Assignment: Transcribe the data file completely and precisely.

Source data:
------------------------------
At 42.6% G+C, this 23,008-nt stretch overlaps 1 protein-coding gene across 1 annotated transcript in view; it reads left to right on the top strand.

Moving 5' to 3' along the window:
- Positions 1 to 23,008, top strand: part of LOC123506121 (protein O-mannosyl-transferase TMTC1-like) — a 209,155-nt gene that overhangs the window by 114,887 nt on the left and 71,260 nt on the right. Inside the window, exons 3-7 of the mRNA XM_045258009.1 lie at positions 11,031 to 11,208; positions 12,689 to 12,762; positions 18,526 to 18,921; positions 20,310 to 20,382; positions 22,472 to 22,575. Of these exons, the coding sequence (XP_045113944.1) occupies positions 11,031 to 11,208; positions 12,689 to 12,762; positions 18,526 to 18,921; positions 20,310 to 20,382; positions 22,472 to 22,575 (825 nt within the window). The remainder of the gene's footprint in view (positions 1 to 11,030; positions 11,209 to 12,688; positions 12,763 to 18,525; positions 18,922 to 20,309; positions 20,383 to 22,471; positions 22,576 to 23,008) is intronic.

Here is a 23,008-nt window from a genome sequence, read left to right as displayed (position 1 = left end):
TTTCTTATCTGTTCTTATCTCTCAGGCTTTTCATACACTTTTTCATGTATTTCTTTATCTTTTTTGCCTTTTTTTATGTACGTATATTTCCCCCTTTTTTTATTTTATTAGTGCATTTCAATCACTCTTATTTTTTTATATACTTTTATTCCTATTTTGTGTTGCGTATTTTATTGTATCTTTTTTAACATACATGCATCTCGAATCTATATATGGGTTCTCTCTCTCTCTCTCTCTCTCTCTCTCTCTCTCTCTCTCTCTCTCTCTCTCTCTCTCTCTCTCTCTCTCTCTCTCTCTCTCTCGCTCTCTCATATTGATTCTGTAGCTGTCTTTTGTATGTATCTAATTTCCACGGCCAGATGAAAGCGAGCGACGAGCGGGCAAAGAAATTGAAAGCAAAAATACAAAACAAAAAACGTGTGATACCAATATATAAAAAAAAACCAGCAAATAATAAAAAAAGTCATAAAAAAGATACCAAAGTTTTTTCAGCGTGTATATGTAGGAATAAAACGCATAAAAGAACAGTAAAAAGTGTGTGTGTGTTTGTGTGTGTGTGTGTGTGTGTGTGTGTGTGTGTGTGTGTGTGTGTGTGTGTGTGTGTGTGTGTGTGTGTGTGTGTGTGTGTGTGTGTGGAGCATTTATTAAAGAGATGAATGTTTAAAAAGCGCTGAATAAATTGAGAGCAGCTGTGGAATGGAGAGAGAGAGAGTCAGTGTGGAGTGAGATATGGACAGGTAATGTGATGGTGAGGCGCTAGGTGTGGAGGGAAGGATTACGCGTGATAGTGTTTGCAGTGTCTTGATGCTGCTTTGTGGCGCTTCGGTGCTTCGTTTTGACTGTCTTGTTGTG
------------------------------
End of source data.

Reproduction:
At 42.6% G+C, this 23,008-nt stretch overlaps 1 protein-coding gene across 1 annotated transcript in view; it reads left to right on the top strand.

Moving 5' to 3' along the window:
- Positions 1 to 23,008, top strand: part of LOC123506121 (protein O-mannosyl-transferase TMTC1-like) — a 209,155-nt gene that overhangs the window by 114,887 nt on the left and 71,260 nt on the right. Inside the window, exons 3-7 of the mRNA XM_045258009.1 lie at positions 11,031 to 11,208; positions 12,689 to 12,762; positions 18,526 to 18,921; positions 20,310 to 20,382; positions 22,472 to 22,575. Of these exons, the coding sequence (XP_045113944.1) occupies positions 11,031 to 11,208; positions 12,689 to 12,762; positions 18,526 to 18,921; positions 20,310 to 20,382; positions 22,472 to 22,575 (825 nt within the window). The remainder of the gene's footprint in view (positions 1 to 11,030; positions 11,209 to 12,688; positions 12,763 to 18,525; positions 18,922 to 20,309; positions 20,383 to 22,471; positions 22,576 to 23,008) is intronic.

Here is a 23,008-nt window from a genome sequence, read left to right as displayed (position 1 = left end):
TTTCTTATCTGTTCTTATCTCTCAGGCTTTTCATACACTTTTTCATGTATTTCTTTATCTTTTTTGCCTTTTTTTATGTACGTATATTTCCCCCTTTTTTTATTTTATTAGTGCATTTCAATCACTCTTATTTTTTTATATACTTTTATTCCTATTTTGTGTTGCGTATTTTATTGTATCTTTTTTAACATACATGCATCTCGAATCTATATATGGGTTCTCTCTCTCTCTCTCTCTCTCTCTCTCTCTCTCTCTCTCTCTCTCTCTCTCTCTCTCTCTCTCTCTCTCTCTCTCTCTCTCTCGCTCTCTCATATTGATTCTGTAGCTGTCTTTTGTATGTATCTAATTTCCACGGCCAGATGAAAGCGAGCGACGAGCGGGCAAAGAAATTGAAAGCAAAAATACAAAACAAAAAACGTGTGATACCAATATATAAAAAAAAACCAGCAAATAATAAAAAAAGTCATAAAAAAGATACCAAAGTTTTTTCAGCGTGTATATGTAGGAATAAAACGCATAAAAGAACAGTAAAAAGTGTGTGTGTGTTTGTGTGTGTGTGTGTGTGTGTGTGTGTGTGTGTGTGTGTGTGTGTGTGTGTGTGTGTGTGTGTGTGTGTGTGTGTGTGTGTGTGTGTGGAGCATTTATTAAAGAGATGAATGTTTAAAAAGCGCTGAATAAATTGAGAGCAGCTGTGGAATGGAGAGAGAGAGAGTCAGTGTGGAGTGAGATATGGACAGGTAATGTGATGGTGAGGCGCTAGGTGTGGAGGGAAGGATTACGCGTGATAGTGTTTGCAGTGTCTTGATGCTGCTTTGTGGCGCTTCGGTGCTTCGTTTTGACTGTCTTGTTGTG